In the case of Petro, the transformation goes much further: the implementation of a pillar system, like the one used by countries like Iceland or the Netherlands. Although difficult to understand, the issue is simple: there will be three main pillars: a basic solidarity one, one that complements the work of Colpensiones and private funds, and a third that is known as "complementary voluntary savings."
The first pillar promises a subsidy of 500 thousand Colombian pesos (132 dollars) to older adults without a pension; the second means that all Colombians who earn from one to four minimum wages have to contribute to Colpensiones, and those who earn more will be able to choose whether to remain in this regime or leave the rest in a Pension Fund Administrator (private fund); and "complementary voluntary savings" is nothing more than an option with which "everyone who wants to supplement their pension can save in a voluntary pension fund."
This issue, although complex, has simple and clear proposals from both candidates. Petro summarizes his intentions for change in education with a system that guarantees that "early childhood will be able to grow up with love and protection, children and adolescents will enjoy basic and secondary education (in extended hours), pertinent, inclusive, quality, participatory and intercultural, and young people will have access to free public higher education, which allows them to fulfill their dreams by studying whatever they want”.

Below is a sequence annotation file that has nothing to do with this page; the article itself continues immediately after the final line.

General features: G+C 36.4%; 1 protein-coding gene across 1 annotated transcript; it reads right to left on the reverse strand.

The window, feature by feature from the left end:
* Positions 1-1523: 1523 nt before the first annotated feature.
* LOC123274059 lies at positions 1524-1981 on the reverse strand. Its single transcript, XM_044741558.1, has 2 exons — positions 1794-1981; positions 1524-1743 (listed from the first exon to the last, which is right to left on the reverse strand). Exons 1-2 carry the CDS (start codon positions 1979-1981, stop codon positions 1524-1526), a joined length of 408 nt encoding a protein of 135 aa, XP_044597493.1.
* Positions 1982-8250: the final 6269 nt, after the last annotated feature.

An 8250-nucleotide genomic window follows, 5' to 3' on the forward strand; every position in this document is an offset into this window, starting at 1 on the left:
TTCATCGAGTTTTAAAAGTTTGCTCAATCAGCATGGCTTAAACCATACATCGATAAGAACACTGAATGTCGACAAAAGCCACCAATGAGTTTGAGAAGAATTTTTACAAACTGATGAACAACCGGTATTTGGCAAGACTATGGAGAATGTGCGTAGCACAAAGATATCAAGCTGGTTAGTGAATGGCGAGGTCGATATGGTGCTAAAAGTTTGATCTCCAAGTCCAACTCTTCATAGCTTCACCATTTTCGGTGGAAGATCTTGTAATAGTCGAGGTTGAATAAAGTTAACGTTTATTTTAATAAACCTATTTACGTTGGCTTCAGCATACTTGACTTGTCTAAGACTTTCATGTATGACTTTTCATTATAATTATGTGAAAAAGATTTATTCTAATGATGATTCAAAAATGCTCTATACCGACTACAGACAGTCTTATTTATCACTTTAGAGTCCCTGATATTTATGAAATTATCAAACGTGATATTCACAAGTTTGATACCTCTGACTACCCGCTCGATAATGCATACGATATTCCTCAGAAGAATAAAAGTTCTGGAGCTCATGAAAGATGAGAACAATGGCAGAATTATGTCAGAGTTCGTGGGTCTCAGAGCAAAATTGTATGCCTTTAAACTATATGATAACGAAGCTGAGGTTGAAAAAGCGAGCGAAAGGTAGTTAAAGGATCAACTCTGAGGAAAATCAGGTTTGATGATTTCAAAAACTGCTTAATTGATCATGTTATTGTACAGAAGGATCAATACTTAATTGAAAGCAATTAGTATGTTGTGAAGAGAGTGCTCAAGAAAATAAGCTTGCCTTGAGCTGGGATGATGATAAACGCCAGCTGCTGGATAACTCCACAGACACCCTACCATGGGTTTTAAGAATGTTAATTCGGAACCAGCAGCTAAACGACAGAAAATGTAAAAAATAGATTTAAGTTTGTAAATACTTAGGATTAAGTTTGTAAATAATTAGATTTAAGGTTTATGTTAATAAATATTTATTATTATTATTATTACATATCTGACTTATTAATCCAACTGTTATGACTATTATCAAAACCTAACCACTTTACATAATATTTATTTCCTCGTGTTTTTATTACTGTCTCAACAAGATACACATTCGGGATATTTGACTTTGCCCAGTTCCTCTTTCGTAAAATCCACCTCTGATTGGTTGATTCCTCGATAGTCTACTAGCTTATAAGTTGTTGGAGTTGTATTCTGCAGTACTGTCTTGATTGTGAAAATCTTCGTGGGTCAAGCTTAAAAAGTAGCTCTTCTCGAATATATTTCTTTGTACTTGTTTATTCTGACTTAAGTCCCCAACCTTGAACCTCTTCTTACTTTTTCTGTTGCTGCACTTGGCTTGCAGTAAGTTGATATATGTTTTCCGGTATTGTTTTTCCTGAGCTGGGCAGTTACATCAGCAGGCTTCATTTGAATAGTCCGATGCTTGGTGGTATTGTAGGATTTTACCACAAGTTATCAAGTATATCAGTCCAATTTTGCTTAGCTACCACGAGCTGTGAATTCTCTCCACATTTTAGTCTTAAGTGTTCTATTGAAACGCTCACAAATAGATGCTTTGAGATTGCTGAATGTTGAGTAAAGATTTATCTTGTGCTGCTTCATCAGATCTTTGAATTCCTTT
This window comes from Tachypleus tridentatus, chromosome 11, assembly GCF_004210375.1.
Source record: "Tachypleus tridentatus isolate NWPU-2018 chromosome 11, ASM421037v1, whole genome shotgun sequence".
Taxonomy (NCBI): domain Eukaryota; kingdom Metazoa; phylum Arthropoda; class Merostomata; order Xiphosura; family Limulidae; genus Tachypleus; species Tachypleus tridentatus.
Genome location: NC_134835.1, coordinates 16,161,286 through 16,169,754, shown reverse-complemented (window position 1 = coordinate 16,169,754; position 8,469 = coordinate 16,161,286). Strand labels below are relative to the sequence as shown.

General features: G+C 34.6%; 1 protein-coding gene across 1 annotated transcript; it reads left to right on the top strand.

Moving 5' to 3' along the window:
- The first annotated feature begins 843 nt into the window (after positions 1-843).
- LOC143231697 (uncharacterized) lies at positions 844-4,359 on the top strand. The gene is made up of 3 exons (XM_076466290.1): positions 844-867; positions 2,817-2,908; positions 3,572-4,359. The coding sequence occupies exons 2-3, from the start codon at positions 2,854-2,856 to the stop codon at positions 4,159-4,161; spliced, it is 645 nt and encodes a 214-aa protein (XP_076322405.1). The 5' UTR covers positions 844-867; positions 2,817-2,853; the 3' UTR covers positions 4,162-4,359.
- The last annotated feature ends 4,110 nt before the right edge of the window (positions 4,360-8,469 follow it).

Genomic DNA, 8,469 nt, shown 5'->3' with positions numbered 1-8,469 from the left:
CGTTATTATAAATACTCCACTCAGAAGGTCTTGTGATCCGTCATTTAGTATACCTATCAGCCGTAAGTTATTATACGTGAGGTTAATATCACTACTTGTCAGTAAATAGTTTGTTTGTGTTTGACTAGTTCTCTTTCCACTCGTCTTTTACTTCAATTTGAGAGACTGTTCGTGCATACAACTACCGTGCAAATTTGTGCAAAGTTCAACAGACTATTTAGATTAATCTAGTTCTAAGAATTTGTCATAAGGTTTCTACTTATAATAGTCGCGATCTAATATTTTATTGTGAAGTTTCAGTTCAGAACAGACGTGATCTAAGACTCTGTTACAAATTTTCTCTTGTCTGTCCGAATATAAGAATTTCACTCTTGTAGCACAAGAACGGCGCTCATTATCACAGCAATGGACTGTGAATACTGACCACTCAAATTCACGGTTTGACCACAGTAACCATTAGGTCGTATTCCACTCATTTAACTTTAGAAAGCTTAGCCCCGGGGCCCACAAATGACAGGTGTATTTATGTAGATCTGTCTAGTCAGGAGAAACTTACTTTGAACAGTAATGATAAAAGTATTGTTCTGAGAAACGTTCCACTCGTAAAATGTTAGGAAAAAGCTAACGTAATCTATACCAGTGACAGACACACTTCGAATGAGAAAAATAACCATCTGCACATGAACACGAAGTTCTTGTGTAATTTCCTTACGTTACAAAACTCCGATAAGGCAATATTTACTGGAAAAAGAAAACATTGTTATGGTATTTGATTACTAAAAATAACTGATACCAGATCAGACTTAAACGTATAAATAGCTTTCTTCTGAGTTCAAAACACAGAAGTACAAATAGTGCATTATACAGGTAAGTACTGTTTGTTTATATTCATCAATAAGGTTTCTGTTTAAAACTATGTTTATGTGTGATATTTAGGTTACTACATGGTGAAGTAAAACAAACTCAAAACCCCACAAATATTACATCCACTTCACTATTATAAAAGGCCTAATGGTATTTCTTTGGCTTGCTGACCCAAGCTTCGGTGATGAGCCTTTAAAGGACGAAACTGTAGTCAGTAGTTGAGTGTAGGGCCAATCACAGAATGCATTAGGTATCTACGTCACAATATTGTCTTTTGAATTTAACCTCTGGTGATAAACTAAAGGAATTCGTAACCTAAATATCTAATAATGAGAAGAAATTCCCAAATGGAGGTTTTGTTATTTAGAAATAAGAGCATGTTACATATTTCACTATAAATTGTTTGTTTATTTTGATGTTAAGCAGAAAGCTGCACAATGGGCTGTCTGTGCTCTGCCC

Hernández, for his part, bets on “improving teaching performance” both in preparation and in decent salaries. It also talks about “expanding universal coverage in primary education (expanding the single day) (…) improving the infrastructure of educational venues in basic and secondary education, and in higher education programs and institutions with quality accreditation (…) and year after year to guarantee that this sector has the highest percentage of the Gross Domestic Product” of the country.
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From the beginning, Hernández has been clear: there will be no tax reform, because, according to him, "a tax reform is nothing more than taking money from the productive sector and handing it over to politicians so that they continue stealing". So, his idea is, without reform as such, not to “allow unfair taxes or brazen diversion of resources. Taxpayer money is sacred. For this reason, as an example of optimization, it is necessary to evaluate how to lower the general VAT to 10%, with an exempt basic basket in a system without discountable payment deductions”.
On the other hand, Petro does support this reform in order to “gradually dismantle those tax benefits that, without due economic and social justification, introduce serious distortions to competition, encourage mining-energy extraction and primarily privilege, or are used mostly by its favor by natural and legal persons with high incomes and assets”.
Thus, it will create strategies with which to prevent the wealthiest people from paying taxes at preferential rates; maintain jail for tax evaders without the right to withdraw this punishment; not extend VAT and counteract at all costs the permanence of “those who receive public resources” in the so-called “tax havens”.